Battling disease

With yet another shortage of HIV/AIDS drugs, India needs a strong law to end the problem

Government agencies must be compelled to iron out messy bureaucratic systems that cause stock-outs, say experts.

Since September, health activists have been complaining about the shortage of HIV/AIDS drugs. Antiretroviral therapy centres across the country have been reporting shortages of the life-saving drugs, condoms and testing kits provided by the National AIDS Control Organisation under the government’s free treatment programme.

Patients who came into Delhi's hospitals to collect a medicines for the month were sent away with 15-day doses or sometimes just enough to last them a week. Karnataka felt the crunch in early October. “We had a problem in the first week of October,” said BT Thyagaraj, assistant director for care and support at the Karnataka State AIDS Prevention Society.  "At that time the stock from Andhra Pradesh was shifted to here."

He added that Karnataka now has a buffer stock for more than two months.

The HIV/AIDS drug shortage is a recurring problem in the second half of every year and NACO is used to redistributing its resources, sending medicines where they are most required. This year, however, the shortage has been so acute that the organisation has had to take more extreme measures. Patients have asked to replace Nevirapine, one of the three drugs that make up the ART cocktail and of which there is a shortage, with another drug called Efavirenz. “Medically that is not a very good idea because someone who was on Nevirapine may not respond to Efavirenz or may even have side effects to it,” said Nochiketa Mohanty, India Programme Manager at AIDS Healthcare Foundation.

Programme undermined

The drug shortage has also stopped NACO from adopting more ambitious World Health Organisation guidelines for treatment, Mohanty points out. NACO usually starts ART treatment for patients whose CD4 cells count falls to below 350. Last year, WHO recommended that treatment be started for anyone whose CD4 count dropped below 500. This would mean making almost twice the number of ART drugs available, since more patients in the earlier stages of infection would become eligible for treatment. In view of the drug shortage, NACO has kept its ART initiation criterion at the 350 CD4 count.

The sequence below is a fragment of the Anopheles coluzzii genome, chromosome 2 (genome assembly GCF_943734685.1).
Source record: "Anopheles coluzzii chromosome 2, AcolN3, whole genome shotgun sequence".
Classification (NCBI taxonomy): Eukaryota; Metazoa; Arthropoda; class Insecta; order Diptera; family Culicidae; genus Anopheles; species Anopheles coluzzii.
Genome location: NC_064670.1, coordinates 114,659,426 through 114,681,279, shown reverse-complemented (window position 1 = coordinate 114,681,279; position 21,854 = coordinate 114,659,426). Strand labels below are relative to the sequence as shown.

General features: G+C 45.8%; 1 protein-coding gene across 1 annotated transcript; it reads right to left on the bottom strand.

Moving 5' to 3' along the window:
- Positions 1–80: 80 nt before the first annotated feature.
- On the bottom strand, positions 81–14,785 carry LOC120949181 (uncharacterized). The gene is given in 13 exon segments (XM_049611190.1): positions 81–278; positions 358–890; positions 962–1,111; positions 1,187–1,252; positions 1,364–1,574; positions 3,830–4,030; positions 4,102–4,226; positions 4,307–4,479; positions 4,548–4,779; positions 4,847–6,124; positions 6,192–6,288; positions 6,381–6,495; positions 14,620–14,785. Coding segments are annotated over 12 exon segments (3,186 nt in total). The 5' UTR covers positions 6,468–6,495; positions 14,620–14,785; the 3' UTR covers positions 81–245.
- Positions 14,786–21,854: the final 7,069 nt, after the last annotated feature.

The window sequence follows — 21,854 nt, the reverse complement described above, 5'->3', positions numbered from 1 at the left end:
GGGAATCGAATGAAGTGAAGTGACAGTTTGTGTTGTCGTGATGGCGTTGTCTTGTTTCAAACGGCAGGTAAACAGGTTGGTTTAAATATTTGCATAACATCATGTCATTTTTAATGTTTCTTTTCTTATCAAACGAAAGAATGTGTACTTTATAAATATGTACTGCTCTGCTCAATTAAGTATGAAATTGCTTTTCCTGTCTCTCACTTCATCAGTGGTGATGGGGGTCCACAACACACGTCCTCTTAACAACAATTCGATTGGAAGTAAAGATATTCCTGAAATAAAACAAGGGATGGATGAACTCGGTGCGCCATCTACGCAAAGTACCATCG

HIV/AIDS activists blame the crisis on delays in the payment and procurement process and the lack of a good information technology-based method to forecast what quantities of ART drugs will be needed through the year. A strong HIV/AIDS law will help clean up government systems when it comes to controlling the disease, activists say. But the HIV/AIDS bill, which is expected to be taken up in the winter session of parliament, falls short on several points says Surekha Shetty, senior legal officer with Lawyers Collective.

The United Progressive Alliance government introduced the bill in the Rajya Sabha in February and it has since gone back to the health ministry’s standing committee for comment and suggestion from civil society. One problem area in the bill that legal experts are trying to get changed is the provision on treatment of HIV/AIDS patients. In its current form the bill provides that:
 “The measures to be taken by the Central Government or State Government under section 13 shall include the measure for providing, as far as possible, Anti Retroviral and Opportunistic Infection Management to people living with HIV or AIDS.”

The words “as far as possible” does not ensure that the government will provide free first-line, second-line and third-line treatment along with viral tests, infection management and nutritional support. Although NACO’s mandate is to ensure all of the above, it can shrug its shoulders and not be held responsible in case of a stock-out. “If there is a HIV law that guarantees complete treatment then hopefully the government will have to ensure that there are no stock-outs,” said Shetty.